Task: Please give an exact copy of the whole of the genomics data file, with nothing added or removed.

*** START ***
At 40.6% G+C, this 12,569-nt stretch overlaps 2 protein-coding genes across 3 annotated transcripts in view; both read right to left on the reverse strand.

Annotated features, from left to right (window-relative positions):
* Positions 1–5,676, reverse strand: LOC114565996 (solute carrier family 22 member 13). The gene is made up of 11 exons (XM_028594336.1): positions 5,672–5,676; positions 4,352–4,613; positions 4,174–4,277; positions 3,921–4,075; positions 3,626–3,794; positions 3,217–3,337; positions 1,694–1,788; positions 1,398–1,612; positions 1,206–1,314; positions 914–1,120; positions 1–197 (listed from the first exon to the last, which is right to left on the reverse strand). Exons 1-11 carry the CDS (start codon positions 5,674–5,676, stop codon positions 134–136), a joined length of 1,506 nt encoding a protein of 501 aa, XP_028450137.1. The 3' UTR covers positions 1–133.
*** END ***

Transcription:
At 40.6% G+C, this 12,569-nt stretch overlaps 2 protein-coding genes across 3 annotated transcripts in view; both read right to left on the reverse strand.

Annotated features, from left to right (window-relative positions):
* Positions 1–5,676, reverse strand: LOC114565996 (solute carrier family 22 member 13). The gene is made up of 11 exons (XM_028594336.1): positions 5,672–5,676; positions 4,352–4,613; positions 4,174–4,277; positions 3,921–4,075; positions 3,626–3,794; positions 3,217–3,337; positions 1,694–1,788; positions 1,398–1,612; positions 1,206–1,314; positions 914–1,120; positions 1–197 (listed from the first exon to the last, which is right to left on the reverse strand). Exons 1-11 carry the CDS (start codon positions 5,674–5,676, stop codon positions 134–136), a joined length of 1,506 nt encoding a protein of 501 aa, XP_028450137.1. The 3' UTR covers positions 1–133.